Biomechanics and Orthotics

I was called to the phone by the Receptionist to take a call from a potential client who wanted to hear from me in particular, “what is Biomechanics?” since she was told she had biomechanical problems, and needed orthotics. She was not clear about it, and felt I would be able to help her better understand the issue/s involved. Interestingly, this is not an isolated case. Many clients react in confusion when told that they have biomechanical problems, with the “aha” coming when it’s explained.

Biomechanics is defined as the application of that branch of Physics known as Mechanics to the human body structure. It’s about identifying potential problems, some of which may be caused by these natural variations of wear, design and function. It involves static and mobile joint examination techniques and gait analysis.

Biomechanical Tests

The first test done on a patient should be a check of the patient’s foot type. It is well-established that there are three different foot types (low arch, medium arch, and high arch). With a low arch or in some instances flat feet, or pronated feet, a motion-control shoe is recommended. This is the foot type of approximately 70%–80% of the population.

Those with a normal, medium arch (about 10% of the population) would benefit from a stability shoe. A high medial arch, or a supinated foot, constitutes about 10% of the population, and it works best with a cushioned shoe, as a supinated foot typically will be rigid and more sensitive.

There are two basic tests that can be performed when checking body-weight distribution and foot type. The first is to manually check standing arch height by getting down on your knee and inserting your middle and index fingers under the patient’s medial arch.

The second method for checking foot types and identifying weight-distribution imbalances is with a foot imprint or a digital scan of the feet. With proper software, you will see the difference in the patient’s weight, right versus left, and front versus back; and this visualisation is extremely important in helping to motivate the patient to take action.

Range of motion, muscle-tension tests, deep tendon reflexes, leg-length measurements, and spinal-compression tests are all part of biomechanical testing. In addition, and most importantly, standing biomechanical x-rays should be taken on all patients, to rule out pathology and look for biomechanical findings.

When biomechanical imbalances and joint dysfunction occur for a prolonged period of time, the degenerative process increases. Trauma, repetitive motion, structural imbalances, and joint fixations lead to accelerated joint degeneration. When degenerative changes are found on the x-ray, the practitioner should determine the history behind the degenerative change.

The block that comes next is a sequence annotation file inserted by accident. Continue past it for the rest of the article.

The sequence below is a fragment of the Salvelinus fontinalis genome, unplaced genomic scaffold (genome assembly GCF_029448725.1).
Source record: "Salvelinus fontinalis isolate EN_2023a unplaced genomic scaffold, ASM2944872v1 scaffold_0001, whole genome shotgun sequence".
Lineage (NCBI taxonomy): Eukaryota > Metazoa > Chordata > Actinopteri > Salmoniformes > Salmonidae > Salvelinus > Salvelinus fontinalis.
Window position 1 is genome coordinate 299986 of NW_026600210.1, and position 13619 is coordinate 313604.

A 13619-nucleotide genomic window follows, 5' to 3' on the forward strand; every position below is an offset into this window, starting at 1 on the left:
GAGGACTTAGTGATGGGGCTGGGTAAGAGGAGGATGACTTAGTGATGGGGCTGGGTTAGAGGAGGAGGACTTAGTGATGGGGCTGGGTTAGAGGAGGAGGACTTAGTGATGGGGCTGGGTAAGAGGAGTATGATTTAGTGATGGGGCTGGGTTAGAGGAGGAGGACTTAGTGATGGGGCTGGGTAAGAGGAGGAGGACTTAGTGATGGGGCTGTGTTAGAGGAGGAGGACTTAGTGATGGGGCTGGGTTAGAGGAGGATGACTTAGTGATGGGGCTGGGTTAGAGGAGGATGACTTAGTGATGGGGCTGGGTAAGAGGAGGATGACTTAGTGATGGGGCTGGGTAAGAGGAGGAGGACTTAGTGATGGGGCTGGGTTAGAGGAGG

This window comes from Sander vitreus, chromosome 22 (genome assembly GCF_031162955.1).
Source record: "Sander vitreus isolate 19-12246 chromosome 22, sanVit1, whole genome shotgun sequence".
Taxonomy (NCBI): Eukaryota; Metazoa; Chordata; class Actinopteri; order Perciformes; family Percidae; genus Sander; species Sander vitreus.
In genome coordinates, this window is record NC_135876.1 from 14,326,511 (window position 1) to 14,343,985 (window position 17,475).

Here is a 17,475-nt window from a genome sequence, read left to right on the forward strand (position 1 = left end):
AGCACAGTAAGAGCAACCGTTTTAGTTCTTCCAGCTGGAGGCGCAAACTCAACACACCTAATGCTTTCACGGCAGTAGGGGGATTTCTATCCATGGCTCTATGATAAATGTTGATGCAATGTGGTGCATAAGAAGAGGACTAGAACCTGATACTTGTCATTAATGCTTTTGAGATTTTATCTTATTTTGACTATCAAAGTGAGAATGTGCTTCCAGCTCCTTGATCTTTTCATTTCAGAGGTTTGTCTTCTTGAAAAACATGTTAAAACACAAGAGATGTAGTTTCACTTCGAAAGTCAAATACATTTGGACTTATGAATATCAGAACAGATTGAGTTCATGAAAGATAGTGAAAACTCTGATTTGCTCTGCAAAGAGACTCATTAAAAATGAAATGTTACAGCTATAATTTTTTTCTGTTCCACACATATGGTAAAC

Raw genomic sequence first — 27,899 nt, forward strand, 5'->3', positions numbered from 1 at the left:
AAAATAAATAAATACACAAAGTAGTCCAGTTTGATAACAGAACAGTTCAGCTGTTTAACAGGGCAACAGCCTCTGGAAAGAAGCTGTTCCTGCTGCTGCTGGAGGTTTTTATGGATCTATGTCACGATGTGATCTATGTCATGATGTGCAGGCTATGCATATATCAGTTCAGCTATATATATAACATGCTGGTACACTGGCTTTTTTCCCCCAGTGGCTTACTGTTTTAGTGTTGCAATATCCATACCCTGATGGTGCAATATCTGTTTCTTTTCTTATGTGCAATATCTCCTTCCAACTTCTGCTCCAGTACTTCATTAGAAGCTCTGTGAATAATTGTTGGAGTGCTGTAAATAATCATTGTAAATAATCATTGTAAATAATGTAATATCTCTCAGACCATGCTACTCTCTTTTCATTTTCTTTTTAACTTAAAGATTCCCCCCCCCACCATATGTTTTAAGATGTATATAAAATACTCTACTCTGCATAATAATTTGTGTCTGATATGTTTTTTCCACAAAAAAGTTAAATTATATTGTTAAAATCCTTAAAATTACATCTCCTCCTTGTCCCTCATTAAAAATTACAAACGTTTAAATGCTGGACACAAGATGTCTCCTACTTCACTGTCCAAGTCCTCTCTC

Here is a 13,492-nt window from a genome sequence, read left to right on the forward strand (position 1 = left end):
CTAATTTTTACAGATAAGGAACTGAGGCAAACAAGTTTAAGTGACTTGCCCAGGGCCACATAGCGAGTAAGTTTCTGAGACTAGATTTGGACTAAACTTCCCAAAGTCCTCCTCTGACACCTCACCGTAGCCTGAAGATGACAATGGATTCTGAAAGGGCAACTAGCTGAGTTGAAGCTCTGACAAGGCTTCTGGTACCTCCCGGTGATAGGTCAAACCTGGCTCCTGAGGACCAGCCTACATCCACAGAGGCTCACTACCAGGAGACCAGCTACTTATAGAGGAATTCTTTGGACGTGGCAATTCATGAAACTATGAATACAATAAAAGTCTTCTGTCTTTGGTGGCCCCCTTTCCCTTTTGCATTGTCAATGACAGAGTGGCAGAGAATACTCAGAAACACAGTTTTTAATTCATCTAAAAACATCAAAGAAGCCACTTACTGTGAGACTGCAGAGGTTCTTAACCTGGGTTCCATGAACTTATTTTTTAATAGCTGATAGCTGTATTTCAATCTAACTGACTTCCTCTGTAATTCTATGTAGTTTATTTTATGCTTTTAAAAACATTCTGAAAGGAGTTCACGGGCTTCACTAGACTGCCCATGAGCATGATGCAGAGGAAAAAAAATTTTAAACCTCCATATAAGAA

Prevention is better than cure. Think of the savings in the health care field if we can help people to preserve their neuro-musculoskeletal system. And these savings would be based upon individuals proactively doing what is necessary to preserve their structure.

The first step in providing assistance would be to recommend custom-made orthotics. There are different reasons why these supports are recommended, and there are various types of custom-made orthotics that we need to understand.

First of all, any structural imbalances, centers-of-gravity imbalances, rotations, or dysfunction of joints need to begin correction with the fitting of custom-made orthotics. Unless that medial arch is addressed so that it is bilaterally even, there will be an ongoing imbalance in the structure. As the aging process continues, premature degenerative changes will occur.

When someone pronates (the ankles roll inwardly), it becomes obvious why custom-made orthotics are needed, especially if right and left are different. Imbalance will lead to premature wear and tear of joints. This obviously sets the person up for an increased vulnerability to injury.

If the person presents with degenerative changes in any joints, the need for custom orthotics increases, as there is clear evidence that a certain joint has been under an increased level of stress for a prolonged period of time, and the outcome is premature degeneration.


Orthotics are used to correct or reduce the effects of these problematic features. By inserting a prescribed bone-position-correcting foot insole into the shoe, the compromised foot can be helped to return to optimal function.

Podiatric and orthopaedic professions recommend rigid, non-weight bearing orthotics to their patients. This type of orthotic addresses foot imbalances, but is not in any way designed to address the biomechanics above the ankle. A flexible orthotic, measured in the weight-bearing position, on the other hand, is more appropriate for the entire human structure. Additionally, shock-absorbing qualities in these orthotics are critically valuable to the longevity of the structure. As I tell my patients, “The more shock absorbed in the orthotic over the course of your lifetime, the less stress that goes up your structure.”

A rigid orthotic is designed for an imbalanced foot; however, it offers no shock absorption for the entire structure. These orthotics last an eternity, but their restriction of normal foot mobility, their overcompensation of joints and muscles above, and their absence of shock-absorbing qualities make flexible, weight-bearing orthotics preferable.

Happy New Year to all! I trust that more of you would be taking time out to care for your feet in 2012, especially with the upcoming Carnival season in mind…

Your feet mirror your general health . . . cherish them!

18 thoughts on “Biomechanics and Orthotics

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